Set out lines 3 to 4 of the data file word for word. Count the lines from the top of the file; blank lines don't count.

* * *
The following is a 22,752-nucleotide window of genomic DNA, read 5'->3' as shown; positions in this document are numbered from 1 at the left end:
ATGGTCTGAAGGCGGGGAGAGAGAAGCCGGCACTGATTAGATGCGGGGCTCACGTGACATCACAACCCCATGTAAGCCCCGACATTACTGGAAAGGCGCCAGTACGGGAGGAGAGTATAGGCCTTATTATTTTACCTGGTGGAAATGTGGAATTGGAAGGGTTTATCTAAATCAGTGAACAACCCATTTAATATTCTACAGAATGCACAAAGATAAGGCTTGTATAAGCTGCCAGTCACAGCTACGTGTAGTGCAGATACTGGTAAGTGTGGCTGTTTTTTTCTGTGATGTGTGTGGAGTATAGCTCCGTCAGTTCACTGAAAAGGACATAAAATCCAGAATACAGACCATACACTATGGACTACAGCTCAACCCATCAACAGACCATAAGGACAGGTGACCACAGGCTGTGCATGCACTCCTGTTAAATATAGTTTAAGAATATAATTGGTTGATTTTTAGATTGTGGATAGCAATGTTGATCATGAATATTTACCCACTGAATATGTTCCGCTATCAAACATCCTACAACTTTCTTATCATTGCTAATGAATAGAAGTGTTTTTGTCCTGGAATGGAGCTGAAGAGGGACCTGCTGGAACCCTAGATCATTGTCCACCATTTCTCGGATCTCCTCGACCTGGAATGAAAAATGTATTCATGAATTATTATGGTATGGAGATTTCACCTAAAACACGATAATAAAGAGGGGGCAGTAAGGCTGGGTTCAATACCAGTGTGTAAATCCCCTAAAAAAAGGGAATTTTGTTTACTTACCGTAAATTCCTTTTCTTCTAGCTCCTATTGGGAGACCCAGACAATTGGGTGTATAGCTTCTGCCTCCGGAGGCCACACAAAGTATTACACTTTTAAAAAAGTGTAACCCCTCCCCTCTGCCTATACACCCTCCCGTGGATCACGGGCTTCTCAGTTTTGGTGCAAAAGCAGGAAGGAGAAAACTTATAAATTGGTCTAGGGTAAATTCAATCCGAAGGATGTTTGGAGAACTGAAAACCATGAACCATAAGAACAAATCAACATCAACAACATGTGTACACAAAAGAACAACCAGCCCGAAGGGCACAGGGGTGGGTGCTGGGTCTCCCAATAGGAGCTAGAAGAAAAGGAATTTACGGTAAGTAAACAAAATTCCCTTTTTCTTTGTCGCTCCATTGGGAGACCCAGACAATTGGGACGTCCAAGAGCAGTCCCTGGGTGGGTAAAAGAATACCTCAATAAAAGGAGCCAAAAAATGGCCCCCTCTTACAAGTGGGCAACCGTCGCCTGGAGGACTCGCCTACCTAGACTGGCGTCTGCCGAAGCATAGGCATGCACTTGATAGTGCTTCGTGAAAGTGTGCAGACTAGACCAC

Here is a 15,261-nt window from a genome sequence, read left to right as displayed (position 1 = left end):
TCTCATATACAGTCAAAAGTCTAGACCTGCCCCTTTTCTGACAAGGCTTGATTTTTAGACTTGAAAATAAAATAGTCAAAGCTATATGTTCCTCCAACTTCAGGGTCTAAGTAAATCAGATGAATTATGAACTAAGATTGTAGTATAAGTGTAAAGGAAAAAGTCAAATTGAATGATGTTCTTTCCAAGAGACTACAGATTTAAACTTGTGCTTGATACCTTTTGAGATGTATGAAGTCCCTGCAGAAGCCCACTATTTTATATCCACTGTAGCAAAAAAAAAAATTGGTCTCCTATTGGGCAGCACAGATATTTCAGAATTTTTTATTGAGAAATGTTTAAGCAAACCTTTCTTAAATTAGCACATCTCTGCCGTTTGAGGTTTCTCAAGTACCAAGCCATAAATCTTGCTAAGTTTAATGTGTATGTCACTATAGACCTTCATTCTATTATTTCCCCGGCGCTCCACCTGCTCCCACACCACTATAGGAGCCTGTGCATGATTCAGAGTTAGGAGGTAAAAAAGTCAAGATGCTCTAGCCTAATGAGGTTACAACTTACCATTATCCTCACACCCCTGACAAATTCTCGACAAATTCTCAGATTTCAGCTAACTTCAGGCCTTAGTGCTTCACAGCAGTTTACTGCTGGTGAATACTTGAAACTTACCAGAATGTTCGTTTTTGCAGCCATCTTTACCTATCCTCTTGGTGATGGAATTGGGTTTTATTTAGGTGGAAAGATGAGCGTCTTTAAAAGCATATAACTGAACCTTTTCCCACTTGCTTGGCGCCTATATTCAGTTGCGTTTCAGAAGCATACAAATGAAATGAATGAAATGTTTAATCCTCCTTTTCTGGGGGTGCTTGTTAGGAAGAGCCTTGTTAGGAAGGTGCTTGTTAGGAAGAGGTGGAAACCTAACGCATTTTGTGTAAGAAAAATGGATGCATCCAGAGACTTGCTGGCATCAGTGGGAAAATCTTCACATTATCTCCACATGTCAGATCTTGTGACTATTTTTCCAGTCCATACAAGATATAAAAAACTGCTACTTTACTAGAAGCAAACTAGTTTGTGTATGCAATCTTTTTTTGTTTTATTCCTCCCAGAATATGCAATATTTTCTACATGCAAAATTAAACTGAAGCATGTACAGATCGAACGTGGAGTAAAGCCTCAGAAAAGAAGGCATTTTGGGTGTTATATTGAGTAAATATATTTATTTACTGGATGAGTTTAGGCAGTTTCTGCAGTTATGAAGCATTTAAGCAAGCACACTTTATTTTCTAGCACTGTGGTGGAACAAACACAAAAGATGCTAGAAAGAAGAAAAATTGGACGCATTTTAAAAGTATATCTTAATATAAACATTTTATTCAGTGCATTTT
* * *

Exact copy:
Here is a 15,261-nt window from a genome sequence, read left to right as displayed (position 1 = left end):
TCTCATATACAGTCAAAAGTCTAGACCTGCCCCTTTTCTGACAAGGCTTGATTTTTAGACTTGAAAATAAAATAGTCAAAGCTATATGTTCCTCCAACTTCAGGGTCTAAGTAAATCAGATGAATTATGAACTAAGATTGTAGTATAAGTGTAAAGGAAAAAGTCAAATTGAATGATGTTCTTTCCAAGAGACTACAGATTTAAACTTGTGCTTGATACCTTTTGAGATGTATGAAGTCCCTGCAGAAGCCCACTATTTTATATCCACTGTAGCAAAAAAAAAAATTGGTCTCCTATTGGGCAGCACAGATATTTCAGAATTTTTTATTGAGAAATGTTTAAGCAAACCTTTCTTAAATTAGCACATCTCTGCCGTTTGAGGTTTCTCAAGTACCAAGCCATAAATCTTGCTAAGTTTAATGTGTATGTCACTATAGACCTTCATTCTATTATTTCCCCGGCGCTCCACCTGCTCCCACACCACTATAGGAGCCTGTGCATGATTCAGAGTTAGGAGGTAAAAAAGTCAAGATGCTCTAGCCTAATGAGGTTACAACTTACCATTATCCTCACACCCCTGACAAATTCTCGACAAATTCTCAGATTTCAGCTAACTTCAGGCCTTAGTGCTTCACAGCAGTTTACTGCTGGTGAATACTTGAAACTTACCAGAATGTTCGTTTTTGCAGCCATCTTTACCTATCCTCTTGGTGATGGAATTGGGTTTTATTTAGGTGGAAAGATGAGCGTCTTTAAAAGCATATAACTGAACCTTTTCCCACTTGCTTGGCGCCTATATTCAGTTGCGTTTCAGAAGCATACAAATGAAATGAATGAAATGTTTAATCCTCCTTTTCTGGGGGTGCTTGTTAGGAAGAGCCTTGTTAGGAAGGTGCTTGTTAGGAAGAGGTGGAAACCTAACGCATTTTGTGTAAGAAAAATGGATGCATCCAGAGACTTGCTGGCATCAGTGGGAAAATCTTCACATTATCTCCACATGTCAGATCTTGTGACTATTTTTCCAGTCCATACAAGATATAAAAAACTGCTACTTTACTAGAAGCAAACTAGTTTGTGTATGCAATCTTTTTTTGTTTTATTCCTCCCAGAATATGCAATATTTTCTACATGCAAAATTAAACTGAAGCATGTACAGATCGAACGTGGAGTAAAGCCTCAGAAAAGAAGGCATTTTGGGTGTTATATTGAGTAAATATATTTATTTACTGGATGAGTTTAGGCAGTTTCTGCAGTTATGAAGCATTTAAGCAAGCACACTTTATTTTCTAGCACTGTGGTGGAACAAACACAAAAGATGCTAGAAAGAAGAAAAATTGGACGCATTTTAAAAGTATATCTTAATATAAACATTTTATTCAGTGCATTTT